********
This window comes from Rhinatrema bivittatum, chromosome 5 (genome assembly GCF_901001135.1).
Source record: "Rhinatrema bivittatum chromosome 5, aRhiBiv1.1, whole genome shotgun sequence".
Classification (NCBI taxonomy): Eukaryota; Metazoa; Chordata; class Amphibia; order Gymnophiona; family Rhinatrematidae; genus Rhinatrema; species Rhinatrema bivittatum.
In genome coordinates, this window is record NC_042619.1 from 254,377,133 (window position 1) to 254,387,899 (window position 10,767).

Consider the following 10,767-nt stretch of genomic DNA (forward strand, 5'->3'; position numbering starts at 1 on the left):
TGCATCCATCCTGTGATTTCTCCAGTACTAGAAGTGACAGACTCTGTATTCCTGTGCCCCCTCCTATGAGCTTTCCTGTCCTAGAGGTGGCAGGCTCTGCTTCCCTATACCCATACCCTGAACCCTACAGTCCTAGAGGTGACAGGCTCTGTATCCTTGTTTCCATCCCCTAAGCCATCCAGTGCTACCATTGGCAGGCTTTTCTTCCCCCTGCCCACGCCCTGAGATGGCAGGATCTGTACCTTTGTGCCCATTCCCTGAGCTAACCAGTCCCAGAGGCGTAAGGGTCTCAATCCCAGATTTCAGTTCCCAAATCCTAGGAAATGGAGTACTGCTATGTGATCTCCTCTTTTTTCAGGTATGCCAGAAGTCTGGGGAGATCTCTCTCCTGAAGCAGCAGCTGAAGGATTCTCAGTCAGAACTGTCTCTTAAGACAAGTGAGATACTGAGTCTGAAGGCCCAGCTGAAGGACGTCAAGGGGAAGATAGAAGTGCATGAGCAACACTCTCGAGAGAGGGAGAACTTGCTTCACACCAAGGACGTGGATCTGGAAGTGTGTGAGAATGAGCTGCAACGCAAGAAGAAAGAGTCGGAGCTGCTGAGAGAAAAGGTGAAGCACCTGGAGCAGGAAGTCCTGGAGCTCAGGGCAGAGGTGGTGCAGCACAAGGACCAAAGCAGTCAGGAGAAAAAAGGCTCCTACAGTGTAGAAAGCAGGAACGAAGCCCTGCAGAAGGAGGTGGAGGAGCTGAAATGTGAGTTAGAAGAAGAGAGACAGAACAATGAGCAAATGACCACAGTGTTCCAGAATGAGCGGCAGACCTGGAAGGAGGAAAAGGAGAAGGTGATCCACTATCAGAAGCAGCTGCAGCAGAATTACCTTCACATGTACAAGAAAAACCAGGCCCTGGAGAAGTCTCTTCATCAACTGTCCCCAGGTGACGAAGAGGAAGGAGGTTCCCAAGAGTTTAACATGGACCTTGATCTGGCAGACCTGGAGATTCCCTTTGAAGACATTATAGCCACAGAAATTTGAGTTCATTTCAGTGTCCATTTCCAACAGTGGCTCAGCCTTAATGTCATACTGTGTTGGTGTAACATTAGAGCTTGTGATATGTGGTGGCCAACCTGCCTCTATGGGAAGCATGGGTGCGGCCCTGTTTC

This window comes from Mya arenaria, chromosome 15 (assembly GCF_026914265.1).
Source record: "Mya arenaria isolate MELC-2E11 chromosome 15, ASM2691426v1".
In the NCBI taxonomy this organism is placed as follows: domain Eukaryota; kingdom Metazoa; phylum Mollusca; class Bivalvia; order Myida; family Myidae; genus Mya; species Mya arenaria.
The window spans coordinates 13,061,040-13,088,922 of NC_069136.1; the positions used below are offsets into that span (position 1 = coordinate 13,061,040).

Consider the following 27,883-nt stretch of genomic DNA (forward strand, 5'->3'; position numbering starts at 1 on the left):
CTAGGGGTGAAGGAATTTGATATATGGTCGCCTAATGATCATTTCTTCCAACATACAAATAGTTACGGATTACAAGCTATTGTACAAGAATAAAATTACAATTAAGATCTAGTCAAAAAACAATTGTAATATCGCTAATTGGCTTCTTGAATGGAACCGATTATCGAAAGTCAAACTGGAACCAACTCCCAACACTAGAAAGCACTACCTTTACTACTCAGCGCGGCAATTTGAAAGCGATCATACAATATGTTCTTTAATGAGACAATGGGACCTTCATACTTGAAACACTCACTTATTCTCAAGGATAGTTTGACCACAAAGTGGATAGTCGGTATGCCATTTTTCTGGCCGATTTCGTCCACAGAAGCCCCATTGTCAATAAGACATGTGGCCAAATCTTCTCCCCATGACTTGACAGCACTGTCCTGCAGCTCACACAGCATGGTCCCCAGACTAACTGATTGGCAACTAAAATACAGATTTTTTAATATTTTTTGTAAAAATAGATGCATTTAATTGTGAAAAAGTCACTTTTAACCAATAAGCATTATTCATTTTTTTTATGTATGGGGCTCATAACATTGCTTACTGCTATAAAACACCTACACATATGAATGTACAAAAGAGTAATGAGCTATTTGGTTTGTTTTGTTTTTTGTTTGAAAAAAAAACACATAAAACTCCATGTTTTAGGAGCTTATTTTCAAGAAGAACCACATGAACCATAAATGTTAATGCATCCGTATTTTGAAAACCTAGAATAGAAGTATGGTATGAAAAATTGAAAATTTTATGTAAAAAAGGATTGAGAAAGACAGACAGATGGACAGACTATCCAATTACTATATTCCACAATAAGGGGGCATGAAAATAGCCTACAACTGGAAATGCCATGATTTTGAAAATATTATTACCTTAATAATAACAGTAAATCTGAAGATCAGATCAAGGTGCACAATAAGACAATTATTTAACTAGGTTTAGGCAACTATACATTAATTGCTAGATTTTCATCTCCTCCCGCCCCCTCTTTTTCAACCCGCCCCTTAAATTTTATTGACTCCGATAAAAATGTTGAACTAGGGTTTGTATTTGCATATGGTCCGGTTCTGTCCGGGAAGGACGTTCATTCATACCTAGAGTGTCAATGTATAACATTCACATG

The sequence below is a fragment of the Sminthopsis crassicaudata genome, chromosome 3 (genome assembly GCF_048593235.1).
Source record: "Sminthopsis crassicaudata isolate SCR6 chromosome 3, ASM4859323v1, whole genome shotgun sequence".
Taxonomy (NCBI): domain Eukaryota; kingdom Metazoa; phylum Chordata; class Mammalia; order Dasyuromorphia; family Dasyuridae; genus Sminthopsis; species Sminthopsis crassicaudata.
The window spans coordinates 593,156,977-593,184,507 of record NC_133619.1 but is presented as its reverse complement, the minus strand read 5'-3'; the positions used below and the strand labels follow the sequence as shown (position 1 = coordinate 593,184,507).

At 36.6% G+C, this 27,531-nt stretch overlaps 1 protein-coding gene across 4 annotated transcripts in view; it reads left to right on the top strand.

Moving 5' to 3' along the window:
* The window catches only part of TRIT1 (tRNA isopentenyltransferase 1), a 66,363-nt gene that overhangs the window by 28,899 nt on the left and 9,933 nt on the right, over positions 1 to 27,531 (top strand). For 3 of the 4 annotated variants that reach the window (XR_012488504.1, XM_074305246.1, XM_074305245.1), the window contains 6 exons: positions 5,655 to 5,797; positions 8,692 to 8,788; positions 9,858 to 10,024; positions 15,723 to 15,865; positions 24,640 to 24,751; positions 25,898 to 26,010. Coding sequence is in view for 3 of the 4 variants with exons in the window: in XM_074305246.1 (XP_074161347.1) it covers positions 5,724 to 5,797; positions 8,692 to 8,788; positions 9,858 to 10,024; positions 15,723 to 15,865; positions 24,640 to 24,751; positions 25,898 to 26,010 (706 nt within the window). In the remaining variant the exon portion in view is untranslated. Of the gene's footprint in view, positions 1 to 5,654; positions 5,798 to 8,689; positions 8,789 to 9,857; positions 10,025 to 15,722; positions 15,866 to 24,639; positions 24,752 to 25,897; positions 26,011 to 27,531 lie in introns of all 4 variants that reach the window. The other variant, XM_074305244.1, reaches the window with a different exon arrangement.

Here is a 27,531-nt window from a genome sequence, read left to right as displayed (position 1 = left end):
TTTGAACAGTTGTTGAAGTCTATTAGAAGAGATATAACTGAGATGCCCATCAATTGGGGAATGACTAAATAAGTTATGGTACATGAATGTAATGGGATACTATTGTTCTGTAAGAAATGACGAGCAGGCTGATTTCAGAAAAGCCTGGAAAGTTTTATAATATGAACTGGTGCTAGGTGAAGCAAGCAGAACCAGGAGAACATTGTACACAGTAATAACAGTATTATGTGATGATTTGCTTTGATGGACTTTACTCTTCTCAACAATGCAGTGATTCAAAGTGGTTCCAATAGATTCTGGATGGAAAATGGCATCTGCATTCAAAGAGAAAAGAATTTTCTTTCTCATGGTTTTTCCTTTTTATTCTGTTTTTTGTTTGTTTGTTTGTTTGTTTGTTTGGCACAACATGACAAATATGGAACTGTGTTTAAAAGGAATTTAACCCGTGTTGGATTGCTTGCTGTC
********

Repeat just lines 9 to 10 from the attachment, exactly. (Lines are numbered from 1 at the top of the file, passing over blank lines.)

In the NCBI taxonomy this organism is placed as follows: domain Eukaryota; kingdom Metazoa; phylum Mollusca; class Bivalvia; order Myida; family Myidae; genus Mya; species Mya arenaria.
The window spans coordinates 13,061,040-13,088,922 of NC_069136.1; the positions used below are offsets into that span (position 1 = coordinate 13,061,040).